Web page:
A newspaper feature this week featured a photo of a middle school English teacher whose t-shirt says:
    The cat ate Grandma
    The cat ate, Grandma
    Commas save lives!

Mary Norris - Between You & Me: Confessions of a Comma Queen

If you've read this far and you don't think I'm a nut, then you'd enjoy Mary Norris's delightful Between You & Me: Confessions of a Comma Queen, published to acclaim in 2016. (It was named as a Best Book of the Year by Wall Street Journal, NPR, Publisher's Weekly, Library Journal, Kirkus Reviews, and Amazon.) With a new bachelor's degree in English, young Norris walked into the offices of The New Yorker asking for a job. Across more than three decades since, she's become legendary as a colorful and revered copy editor, working with some of the world's greatest writers. Her book is entertaining and often hilarious.

If you're the kind of person that would read Mary Norris's memoir, you'll undoubtedly join me and 96-year-old John Richards in bemoaning the tragic fate of our poor apostrophe's.




January 7, 2020    Art to Art

"Serafina, 1988" - oil on canvas by Lindsay Hand - Tim Keller and Christina Boyce, New Mexico 1988

Our newest artwork came home last week when Colorado Springs painter Lindsay Hand drove up our slick icy driveway to deliver "Serafina, 1988", her 28"x46" oil on canvas in her own custom made antiqued black wood frame.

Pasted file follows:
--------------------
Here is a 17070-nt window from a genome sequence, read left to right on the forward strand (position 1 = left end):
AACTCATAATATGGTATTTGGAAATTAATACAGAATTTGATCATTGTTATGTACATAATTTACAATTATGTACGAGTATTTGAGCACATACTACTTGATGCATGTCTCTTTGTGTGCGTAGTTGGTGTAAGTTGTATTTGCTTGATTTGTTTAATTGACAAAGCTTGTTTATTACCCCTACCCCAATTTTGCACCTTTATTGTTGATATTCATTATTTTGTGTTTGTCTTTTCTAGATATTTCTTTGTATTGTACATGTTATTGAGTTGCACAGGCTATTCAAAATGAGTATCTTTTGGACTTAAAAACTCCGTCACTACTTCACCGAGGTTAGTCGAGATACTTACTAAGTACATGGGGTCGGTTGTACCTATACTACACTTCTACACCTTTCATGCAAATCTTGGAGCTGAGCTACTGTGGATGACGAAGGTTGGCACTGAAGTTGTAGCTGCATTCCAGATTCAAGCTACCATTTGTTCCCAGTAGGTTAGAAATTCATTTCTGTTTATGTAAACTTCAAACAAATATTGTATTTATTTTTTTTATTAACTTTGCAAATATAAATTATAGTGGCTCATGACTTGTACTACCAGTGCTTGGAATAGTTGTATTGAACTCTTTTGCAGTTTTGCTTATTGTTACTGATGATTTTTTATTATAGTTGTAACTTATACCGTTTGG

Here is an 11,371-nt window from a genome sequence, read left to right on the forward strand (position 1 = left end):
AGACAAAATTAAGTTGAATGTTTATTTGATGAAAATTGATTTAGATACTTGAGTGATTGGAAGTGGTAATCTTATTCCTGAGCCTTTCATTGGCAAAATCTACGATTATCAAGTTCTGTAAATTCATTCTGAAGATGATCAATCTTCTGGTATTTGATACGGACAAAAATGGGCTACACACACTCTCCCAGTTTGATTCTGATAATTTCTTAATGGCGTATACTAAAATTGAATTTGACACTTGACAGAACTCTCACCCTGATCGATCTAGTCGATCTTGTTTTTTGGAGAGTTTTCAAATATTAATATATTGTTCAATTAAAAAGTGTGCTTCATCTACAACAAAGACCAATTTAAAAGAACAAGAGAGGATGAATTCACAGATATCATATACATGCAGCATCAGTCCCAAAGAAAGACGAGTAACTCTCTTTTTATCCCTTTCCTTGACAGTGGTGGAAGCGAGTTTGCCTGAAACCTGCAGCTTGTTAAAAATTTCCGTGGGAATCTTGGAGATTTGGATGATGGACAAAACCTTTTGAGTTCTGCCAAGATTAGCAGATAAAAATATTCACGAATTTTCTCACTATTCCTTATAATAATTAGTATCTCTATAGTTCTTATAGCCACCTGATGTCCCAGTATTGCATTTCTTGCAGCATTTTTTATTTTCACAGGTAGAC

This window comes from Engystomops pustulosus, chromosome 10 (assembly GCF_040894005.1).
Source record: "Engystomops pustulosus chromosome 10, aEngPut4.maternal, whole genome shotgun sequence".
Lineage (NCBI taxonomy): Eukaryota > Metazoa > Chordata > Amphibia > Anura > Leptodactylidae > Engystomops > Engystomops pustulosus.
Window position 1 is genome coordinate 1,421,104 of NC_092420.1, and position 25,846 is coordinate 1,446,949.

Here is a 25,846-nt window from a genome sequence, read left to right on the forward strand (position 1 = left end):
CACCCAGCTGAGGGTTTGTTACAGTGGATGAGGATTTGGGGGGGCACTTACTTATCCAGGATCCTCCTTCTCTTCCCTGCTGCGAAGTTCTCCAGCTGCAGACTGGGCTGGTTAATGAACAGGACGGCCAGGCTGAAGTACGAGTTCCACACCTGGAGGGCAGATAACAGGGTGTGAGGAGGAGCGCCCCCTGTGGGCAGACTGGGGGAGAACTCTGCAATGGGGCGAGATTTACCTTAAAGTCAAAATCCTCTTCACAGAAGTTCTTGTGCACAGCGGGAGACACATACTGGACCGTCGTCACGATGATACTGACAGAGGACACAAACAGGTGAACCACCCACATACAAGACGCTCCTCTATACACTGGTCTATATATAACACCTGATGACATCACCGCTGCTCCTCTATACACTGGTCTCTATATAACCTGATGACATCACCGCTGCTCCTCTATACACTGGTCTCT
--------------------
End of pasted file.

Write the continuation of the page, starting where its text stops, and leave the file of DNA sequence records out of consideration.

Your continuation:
Tim Keller and Christina Boyce, Serafina, San Miguel County, New Mexico, 1988

The source was this six-inch black and white photo taken by Christina after we'd enjoyed a late brunch in the front yard of our remote rental house along a dirt road by Starvation Peak 18 miles southwest of Las Vegas, New Mexico. We'd shed our jackets in the winter sun as Christina framed her reflection in the big picture window of the old adobe house.

Colorado Springs artist Lindsay Hand with her painting "Serafina, 1988"

Thirty-two years later, here's Lindsay showing off her new painting. It's closer to photo realism than her usual abstraction. We've been awed by her work since encountering the huge paintings (72" and more) of her Ludlow Massacre show in Trinidad, Colorado, several years ago.

Christina Boyce and Tim Keller at home in Raton, New Mexico, with their Lindsay Hand painting, "Serafina, 1988"

Last year we commissioned Lindsay to create "The Valley, 1945" from a tiny B&W snapshot of my dad with his parents and sister (my grandparents and aunt) at home in the rural San Fernando Valley when he was 17 years old. Lindsay and I so enjoyed the collaborative process of creating that painting, and Christina and I so enjoyed the result--I blogged at length about it here, with photos--that we all decided to do another from the Serafina photo. The new painting now hangs over our bed, reflecting our life together when we were still new and the artistic life of music, photography, painting and more that remains a hallmark of our marriage.